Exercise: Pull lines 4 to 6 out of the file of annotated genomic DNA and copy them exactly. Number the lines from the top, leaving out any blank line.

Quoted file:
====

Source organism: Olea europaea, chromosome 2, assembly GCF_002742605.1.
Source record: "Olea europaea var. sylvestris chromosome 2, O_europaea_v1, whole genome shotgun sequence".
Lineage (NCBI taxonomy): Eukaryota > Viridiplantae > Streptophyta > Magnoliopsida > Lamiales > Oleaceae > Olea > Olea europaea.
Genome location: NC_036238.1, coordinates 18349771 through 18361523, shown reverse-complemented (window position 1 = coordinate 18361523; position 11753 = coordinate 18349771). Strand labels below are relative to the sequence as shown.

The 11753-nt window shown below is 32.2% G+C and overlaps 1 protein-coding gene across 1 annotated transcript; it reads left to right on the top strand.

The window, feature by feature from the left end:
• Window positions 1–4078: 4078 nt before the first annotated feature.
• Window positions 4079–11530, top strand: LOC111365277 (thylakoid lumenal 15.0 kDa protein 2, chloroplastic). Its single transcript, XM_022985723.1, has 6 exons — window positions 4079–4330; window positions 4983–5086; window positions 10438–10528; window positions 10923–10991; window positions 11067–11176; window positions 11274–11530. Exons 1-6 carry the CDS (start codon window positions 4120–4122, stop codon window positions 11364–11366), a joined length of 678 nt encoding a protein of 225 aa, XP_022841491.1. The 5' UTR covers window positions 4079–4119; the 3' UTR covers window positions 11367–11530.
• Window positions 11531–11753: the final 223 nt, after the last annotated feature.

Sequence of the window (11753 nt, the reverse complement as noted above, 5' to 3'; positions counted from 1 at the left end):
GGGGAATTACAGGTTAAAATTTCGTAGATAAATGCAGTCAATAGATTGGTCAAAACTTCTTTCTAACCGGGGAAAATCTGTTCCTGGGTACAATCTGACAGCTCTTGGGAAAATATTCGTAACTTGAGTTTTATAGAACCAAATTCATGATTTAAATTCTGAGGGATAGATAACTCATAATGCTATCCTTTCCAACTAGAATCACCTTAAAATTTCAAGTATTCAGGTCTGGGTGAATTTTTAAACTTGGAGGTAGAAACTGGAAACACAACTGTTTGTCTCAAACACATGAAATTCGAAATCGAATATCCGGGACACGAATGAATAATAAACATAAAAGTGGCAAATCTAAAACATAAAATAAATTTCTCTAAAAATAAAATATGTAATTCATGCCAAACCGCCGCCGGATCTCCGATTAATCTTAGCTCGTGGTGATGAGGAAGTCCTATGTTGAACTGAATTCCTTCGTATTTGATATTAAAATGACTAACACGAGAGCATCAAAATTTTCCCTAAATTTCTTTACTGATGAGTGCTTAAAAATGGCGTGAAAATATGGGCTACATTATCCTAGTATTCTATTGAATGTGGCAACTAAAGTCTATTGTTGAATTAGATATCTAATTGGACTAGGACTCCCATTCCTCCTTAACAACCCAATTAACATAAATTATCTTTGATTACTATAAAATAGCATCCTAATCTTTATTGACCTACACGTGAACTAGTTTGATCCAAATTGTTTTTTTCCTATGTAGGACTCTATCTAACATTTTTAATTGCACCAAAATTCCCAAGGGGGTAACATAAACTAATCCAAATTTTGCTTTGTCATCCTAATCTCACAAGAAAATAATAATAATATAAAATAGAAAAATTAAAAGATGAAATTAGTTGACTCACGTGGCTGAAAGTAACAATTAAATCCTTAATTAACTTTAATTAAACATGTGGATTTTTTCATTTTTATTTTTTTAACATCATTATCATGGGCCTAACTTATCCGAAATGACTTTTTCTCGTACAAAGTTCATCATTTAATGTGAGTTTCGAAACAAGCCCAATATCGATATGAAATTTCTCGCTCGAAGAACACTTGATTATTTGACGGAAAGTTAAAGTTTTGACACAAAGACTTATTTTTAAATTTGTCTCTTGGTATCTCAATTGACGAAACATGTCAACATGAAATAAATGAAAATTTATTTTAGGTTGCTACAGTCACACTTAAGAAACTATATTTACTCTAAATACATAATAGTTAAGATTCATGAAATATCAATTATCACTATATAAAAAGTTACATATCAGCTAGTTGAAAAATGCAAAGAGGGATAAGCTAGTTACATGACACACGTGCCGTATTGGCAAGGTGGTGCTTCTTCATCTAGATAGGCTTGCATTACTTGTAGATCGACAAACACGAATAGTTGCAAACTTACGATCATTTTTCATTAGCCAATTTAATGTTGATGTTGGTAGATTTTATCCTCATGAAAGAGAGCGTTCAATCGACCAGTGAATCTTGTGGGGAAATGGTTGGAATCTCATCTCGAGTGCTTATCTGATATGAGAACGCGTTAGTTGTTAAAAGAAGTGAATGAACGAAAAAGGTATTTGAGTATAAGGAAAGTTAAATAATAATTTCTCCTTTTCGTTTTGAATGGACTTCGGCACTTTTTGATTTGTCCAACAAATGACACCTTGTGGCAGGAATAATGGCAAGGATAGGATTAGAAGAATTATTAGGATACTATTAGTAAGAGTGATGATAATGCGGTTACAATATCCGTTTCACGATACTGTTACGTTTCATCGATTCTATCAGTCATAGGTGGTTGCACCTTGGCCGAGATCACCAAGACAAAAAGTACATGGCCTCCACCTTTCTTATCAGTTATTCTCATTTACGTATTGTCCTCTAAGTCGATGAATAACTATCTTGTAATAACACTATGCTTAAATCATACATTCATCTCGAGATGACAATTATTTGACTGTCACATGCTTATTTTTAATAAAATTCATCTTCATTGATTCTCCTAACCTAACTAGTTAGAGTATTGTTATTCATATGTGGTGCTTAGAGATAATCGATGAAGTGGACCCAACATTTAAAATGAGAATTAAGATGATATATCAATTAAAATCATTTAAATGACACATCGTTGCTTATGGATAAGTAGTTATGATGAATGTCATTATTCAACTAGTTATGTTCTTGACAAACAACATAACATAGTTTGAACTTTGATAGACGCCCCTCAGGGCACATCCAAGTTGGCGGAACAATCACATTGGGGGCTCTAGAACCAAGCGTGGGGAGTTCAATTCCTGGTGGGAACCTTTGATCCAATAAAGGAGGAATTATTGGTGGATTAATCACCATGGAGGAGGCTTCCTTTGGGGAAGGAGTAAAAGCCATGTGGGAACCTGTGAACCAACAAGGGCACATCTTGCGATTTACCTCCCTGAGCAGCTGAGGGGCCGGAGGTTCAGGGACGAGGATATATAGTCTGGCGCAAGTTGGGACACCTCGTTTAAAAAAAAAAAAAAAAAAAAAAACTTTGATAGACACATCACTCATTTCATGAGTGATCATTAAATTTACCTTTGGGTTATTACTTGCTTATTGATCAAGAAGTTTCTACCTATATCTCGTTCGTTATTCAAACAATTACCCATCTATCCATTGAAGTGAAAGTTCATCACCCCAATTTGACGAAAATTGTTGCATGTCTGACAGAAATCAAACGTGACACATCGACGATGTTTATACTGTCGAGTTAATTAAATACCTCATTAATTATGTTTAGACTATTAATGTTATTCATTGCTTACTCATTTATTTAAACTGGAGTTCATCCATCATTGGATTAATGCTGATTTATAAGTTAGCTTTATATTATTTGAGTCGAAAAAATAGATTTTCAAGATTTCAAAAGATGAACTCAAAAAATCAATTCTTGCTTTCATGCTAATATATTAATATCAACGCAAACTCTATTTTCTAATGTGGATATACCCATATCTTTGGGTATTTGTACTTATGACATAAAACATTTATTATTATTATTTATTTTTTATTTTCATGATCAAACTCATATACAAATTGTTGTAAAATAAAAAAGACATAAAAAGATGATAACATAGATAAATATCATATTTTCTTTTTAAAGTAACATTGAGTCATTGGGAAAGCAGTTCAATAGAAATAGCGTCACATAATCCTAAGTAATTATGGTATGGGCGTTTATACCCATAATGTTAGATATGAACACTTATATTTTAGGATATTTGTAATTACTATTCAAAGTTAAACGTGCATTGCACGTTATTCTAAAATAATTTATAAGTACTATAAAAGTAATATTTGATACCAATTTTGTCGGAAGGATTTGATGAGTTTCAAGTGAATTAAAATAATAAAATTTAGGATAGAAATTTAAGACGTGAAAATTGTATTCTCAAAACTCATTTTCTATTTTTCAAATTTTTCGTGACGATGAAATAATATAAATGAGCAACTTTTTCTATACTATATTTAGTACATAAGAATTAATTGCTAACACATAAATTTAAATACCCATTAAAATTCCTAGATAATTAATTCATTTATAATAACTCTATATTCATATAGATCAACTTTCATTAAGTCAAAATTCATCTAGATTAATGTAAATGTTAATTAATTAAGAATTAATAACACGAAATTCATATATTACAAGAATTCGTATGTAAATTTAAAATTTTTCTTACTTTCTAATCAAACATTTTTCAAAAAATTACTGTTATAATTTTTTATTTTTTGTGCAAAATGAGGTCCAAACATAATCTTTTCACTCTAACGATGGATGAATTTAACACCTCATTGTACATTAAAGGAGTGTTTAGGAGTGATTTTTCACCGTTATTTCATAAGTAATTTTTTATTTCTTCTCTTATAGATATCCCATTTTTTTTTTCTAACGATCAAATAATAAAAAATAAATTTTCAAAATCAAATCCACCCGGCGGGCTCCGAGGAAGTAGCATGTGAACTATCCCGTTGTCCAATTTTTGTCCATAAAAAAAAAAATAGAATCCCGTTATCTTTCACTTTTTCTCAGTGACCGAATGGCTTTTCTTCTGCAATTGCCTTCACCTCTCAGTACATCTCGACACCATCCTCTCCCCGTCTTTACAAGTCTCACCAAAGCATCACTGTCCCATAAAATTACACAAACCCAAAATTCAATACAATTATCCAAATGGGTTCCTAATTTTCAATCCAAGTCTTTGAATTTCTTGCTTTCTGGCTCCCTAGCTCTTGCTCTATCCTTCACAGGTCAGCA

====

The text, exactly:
Genome location: NC_036238.1, coordinates 18349771 through 18361523, shown reverse-complemented (window position 1 = coordinate 18361523; position 11753 = coordinate 18349771). Strand labels below are relative to the sequence as shown.

The 11753-nt window shown below is 32.2% G+C and overlaps 1 protein-coding gene across 1 annotated transcript; it reads left to right on the top strand.

The window, feature by feature from the left end: